Adolescents who were born extremely premature are much more likely to have chronic health problems than their peers who were delivered at full term, a Swedish study suggests.
Pregnancy normally lasts about 40 weeks, and babies born after 37 weeks are considered full term. The study focused on extremely preterm infants, delivered at 23 to 25 weeks gestation.
In the weeks immediately after birth, these early arrivals often have difficulty breathing and digesting food. They can also encounter longer-term challenges such as impaired vision, hearing, and cognitive skills as well as social and behavioral problems.
“Children born extremely preterm at 23 to 25 weeks gestation face an increased risk of chronic health problems such as neurodevelopmental handicap (mostly mild or moderate), asthma, and behavioral difficulties,” said study co-author Dr. Aijaz Farooqi, a researcher at the University Hospital of Umea in Sweden.
“At school age, many extremely preterm children whose general intelligence is normal or in the lower normal range have motor impairments, behavioral problems, social problems and academic underachievement,” Farooqi added by email.
Farooqi’s team studied 134 youngsters ages 10 to 15 who were born extremely preterm, plus 103 children who were full-term infants but otherwise similar.
Compared to the full-term group, adolescents in the preemie group were 15 times more likely to have severe physical or mental impairments and more than five times as likely to require more medical or educational services than children typically need, the study found.
Overall, 64 percent of the preemies in the study had functional limitations, compared with 6 percent of the full-term teens, researchers report in Pediatrics.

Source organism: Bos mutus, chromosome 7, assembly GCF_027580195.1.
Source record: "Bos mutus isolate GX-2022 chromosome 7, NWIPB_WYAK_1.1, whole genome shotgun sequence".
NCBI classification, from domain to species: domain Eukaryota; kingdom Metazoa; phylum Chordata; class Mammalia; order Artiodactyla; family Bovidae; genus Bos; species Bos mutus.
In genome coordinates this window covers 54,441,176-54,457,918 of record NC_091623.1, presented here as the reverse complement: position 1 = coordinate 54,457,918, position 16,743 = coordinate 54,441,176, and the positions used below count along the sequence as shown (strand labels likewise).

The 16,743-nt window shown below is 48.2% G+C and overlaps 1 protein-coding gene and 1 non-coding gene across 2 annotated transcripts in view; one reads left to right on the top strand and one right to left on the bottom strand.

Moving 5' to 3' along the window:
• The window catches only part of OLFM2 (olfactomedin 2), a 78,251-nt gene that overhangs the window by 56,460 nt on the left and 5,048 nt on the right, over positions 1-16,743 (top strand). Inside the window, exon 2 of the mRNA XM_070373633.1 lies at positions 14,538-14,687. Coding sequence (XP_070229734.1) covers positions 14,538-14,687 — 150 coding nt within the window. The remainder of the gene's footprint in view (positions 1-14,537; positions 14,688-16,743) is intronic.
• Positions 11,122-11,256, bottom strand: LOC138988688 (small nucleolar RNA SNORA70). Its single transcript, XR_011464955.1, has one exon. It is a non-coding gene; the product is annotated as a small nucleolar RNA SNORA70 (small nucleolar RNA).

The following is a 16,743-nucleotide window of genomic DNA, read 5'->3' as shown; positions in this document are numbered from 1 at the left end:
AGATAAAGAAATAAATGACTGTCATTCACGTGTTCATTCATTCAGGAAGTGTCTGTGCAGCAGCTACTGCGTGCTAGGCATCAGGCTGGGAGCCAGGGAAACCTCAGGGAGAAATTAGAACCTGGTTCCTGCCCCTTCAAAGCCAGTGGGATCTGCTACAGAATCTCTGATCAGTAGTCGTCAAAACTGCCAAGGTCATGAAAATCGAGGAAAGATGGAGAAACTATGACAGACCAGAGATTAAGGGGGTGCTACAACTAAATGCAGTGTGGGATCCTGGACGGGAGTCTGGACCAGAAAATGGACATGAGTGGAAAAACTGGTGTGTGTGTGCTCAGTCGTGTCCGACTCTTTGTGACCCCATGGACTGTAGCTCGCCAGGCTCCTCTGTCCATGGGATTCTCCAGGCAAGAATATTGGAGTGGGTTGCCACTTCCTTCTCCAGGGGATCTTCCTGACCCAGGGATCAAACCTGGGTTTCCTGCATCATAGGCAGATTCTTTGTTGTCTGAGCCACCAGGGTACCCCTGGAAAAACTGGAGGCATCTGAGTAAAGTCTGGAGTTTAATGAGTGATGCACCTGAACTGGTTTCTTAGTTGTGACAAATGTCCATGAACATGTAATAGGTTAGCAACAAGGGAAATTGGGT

This included mental or emotional developmental delays as well as an inability to play and socialize.
In addition, 60 percent of the adolescents who were preterm infants needed special equipment or assistance to complete daily tasks like walking, feeding, dressing and using the bathroom, compared to just 29 percent of the teens who were born full-term.
Roughly 64 percent of the teens born preterm needed routine care from a physician or specialist for a chronic health problems or special services like physical or occupational therapy, nursing care or special school arrangements. That was true for 25 percent of other kids in the study.
Even though the study didn’t examine what factors might cause problems for extremely preterm babies who survive to adolescence, disruptions in brain and central nervous system development may be part of the problem, Farooqi said.
The study was small and it wasn’t designed to see how birth timing influences health in adolescence, however.
Complications that are common in extremely preterm infants, such as central nervous system injuries, lung disease, eye problems and infections, “have been shown to be related to many of the chronic health problems” Farooqi noted.
Still, there are things parents can do for preemies that may make a difference later on, said Dr. Jill Zwicker, a researcher at the University of British Columbia in Canada who wasn’t involved in the study.
“When deemed safe to do so, parents can help their babies by holding them skin-to-skin while in the nursery, which is mutually beneficial for parents and babies,” Zwicker said by email.
“Throughout childhood, parents can support their child's development by providing enriching opportunities for learning – reading to them, providing opportunities to move and play, exploring the environment, engaging with other children – and so on,” Zwicker added. “Early developmental intervention, such as occupational and physical therapy, can also improve their health in adolescence."